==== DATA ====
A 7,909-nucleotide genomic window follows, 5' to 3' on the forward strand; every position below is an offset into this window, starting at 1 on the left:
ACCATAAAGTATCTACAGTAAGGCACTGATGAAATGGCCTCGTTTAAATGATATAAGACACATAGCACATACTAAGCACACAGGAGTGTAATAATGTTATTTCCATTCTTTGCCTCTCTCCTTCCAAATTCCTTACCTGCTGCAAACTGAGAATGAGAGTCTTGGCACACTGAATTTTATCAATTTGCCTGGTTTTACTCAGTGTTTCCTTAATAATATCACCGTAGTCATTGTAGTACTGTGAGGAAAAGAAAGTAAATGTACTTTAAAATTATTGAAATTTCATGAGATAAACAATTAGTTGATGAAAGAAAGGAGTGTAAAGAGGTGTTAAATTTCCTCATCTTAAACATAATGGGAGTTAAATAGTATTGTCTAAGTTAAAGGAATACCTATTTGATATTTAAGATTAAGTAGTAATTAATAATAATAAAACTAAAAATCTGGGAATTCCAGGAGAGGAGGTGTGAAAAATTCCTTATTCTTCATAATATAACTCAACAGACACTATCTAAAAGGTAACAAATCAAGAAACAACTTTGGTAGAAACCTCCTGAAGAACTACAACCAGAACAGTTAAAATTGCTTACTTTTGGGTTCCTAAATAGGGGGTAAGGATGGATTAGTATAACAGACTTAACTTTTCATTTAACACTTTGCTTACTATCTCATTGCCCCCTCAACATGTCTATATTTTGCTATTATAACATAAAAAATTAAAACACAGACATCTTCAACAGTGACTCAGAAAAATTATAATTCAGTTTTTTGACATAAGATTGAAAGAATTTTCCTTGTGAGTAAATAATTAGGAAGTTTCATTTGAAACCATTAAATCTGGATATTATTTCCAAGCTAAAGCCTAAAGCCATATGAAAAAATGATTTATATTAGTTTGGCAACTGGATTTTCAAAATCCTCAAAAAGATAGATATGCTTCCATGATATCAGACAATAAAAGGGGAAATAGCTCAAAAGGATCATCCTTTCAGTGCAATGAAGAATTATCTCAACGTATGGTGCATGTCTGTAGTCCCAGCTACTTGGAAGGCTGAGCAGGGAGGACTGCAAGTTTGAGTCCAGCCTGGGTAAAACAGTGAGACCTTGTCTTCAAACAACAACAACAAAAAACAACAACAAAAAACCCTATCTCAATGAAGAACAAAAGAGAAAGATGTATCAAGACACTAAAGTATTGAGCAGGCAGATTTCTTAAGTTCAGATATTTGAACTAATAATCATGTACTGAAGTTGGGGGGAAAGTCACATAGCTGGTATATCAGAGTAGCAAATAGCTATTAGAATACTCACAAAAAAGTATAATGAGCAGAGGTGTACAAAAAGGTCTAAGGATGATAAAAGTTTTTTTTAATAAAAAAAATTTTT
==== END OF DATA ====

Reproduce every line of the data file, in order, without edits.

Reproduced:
A 7,909-nucleotide genomic window follows, 5' to 3' on the forward strand; every position below is an offset into this window, starting at 1 on the left:
ACCATAAAGTATCTACAGTAAGGCACTGATGAAATGGCCTCGTTTAAATGATATAAGACACATAGCACATACTAAGCACACAGGAGTGTAATAATGTTATTTCCATTCTTTGCCTCTCTCCTTCCAAATTCCTTACCTGCTGCAAACTGAGAATGAGAGTCTTGGCACACTGAATTTTATCAATTTGCCTGGTTTTACTCAGTGTTTCCTTAATAATATCACCGTAGTCATTGTAGTACTGTGAGGAAAAGAAAGTAAATGTACTTTAAAATTATTGAAATTTCATGAGATAAACAATTAGTTGATGAAAGAAAGGAGTGTAAAGAGGTGTTAAATTTCCTCATCTTAAACATAATGGGAGTTAAATAGTATTGTCTAAGTTAAAGGAATACCTATTTGATATTTAAGATTAAGTAGTAATTAATAATAATAAAACTAAAAATCTGGGAATTCCAGGAGAGGAGGTGTGAAAAATTCCTTATTCTTCATAATATAACTCAACAGACACTATCTAAAAGGTAACAAATCAAGAAACAACTTTGGTAGAAACCTCCTGAAGAACTACAACCAGAACAGTTAAAATTGCTTACTTTTGGGTTCCTAAATAGGGGGTAAGGATGGATTAGTATAACAGACTTAACTTTTCATTTAACACTTTGCTTACTATCTCATTGCCCCCTCAACATGTCTATATTTTGCTATTATAACATAAAAAATTAAAACACAGACATCTTCAACAGTGACTCAGAAAAATTATAATTCAGTTTTTTGACATAAGATTGAAAGAATTTTCCTTGTGAGTAAATAATTAGGAAGTTTCATTTGAAACCATTAAATCTGGATATTATTTCCAAGCTAAAGCCTAAAGCCATATGAAAAAATGATTTATATTAGTTTGGCAACTGGATTTTCAAAATCCTCAAAAAGATAGATATGCTTCCATGATATCAGACAATAAAAGGGGAAATAGCTCAAAAGGATCATCCTTTCAGTGCAATGAAGAATTATCTCAACGTATGGTGCATGTCTGTAGTCCCAGCTACTTGGAAGGCTGAGCAGGGAGGACTGCAAGTTTGAGTCCAGCCTGGGTAAAACAGTGAGACCTTGTCTTCAAACAACAACAACAAAAAACAACAACAAAAAACCCTATCTCAATGAAGAACAAAAGAGAAAGATGTATCAAGACACTAAAGTATTGAGCAGGCAGATTTCTTAAGTTCAGATATTTGAACTAATAATCATGTACTGAAGTTGGGGGGAAAGTCACATAGCTGGTATATCAGAGTAGCAAATAGCTATTAGAATACTCACAAAAAAGTATAATGAGCAGAGGTGTACAAAAAGGTCTAAGGATGATAAAAGTTTTTTTTAATAAAAAAAATTTTT